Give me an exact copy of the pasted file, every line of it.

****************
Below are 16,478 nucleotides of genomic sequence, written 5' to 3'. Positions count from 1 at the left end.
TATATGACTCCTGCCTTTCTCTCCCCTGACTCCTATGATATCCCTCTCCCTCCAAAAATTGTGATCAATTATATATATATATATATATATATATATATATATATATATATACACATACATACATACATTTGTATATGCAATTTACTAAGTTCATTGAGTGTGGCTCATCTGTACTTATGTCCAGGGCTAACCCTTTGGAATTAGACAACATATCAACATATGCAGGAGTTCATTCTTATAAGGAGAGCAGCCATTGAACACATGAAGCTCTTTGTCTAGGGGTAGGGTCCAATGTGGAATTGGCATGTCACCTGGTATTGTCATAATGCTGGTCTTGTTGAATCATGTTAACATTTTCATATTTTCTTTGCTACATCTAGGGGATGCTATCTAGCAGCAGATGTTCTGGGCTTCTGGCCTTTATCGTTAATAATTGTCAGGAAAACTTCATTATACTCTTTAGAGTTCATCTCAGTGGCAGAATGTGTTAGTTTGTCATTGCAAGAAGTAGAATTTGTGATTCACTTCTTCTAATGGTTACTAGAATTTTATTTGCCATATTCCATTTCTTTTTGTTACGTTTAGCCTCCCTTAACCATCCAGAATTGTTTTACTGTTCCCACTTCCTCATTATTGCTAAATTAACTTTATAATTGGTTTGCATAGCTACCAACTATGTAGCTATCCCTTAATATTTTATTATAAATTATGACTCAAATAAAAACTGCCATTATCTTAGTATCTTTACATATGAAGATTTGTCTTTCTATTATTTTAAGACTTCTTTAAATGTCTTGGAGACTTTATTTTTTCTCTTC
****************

Below are 16,478 nucleotides of genomic sequence, written 5' to 3'. Positions count from 1 at the left end.
TATATGACTCCTGCCTTTCTCTCCCCTGACTCCTATGATATCCCTCTCCCTCCAAAAATTGTGATCAATTATATATATATATATATATATATATATATATATATATATATACACATACATACATACATTTGTATATGCAATTTACTAAGTTCATTGAGTGTGGCTCATCTGTACTTATGTCCAGGGCTAACCCTTTGGAATTAGACAACATATCAACATATGCAGGAGTTCATTCTTATAAGGAGAGCAGCCATTGAACACATGAAGCTCTTTGTCTAGGGGTAGGGTCCAATGTGGAATTGGCATGTCACCTGGTATTGTCATAATGCTGGTCTTGTTGAATCATGTTAACATTTTCATATTTTCTTTGCTACATCTAGGGGATGCTATCTAGCAGCAGATGTTCTGGGCTTCTGGCCTTTATCGTTAATAATTGTCAGGAAAACTTCATTATACTCTTTAGAGTTCATCTCAGTGGCAGAATGTGTTAGTTTGTCATTGCAAGAAGTAGAATTTGTGATTCACTTCTTCTAATGGTTACTAGAATTTTATTTGCCATATTCCATTTCTTTTTGTTACGTTTAGCCTCCCTTAACCATCCAGAATTGTTTTACTGTTCCCACTTCCTCATTATTGCTAAATTAACTTTATAATTGGTTTGCATAGCTACCAACTATGTAGCTATCCCTTAATATTTTATTATAAATTATGACTCAAATAAAAACTGCCATTATCTTAGTATCTTTACATATGAAGATTTGTCTTTCTATTATTTTAAGACTTCTTTAAATGTCTTGGAGACTTTATTTTTTCTCTTC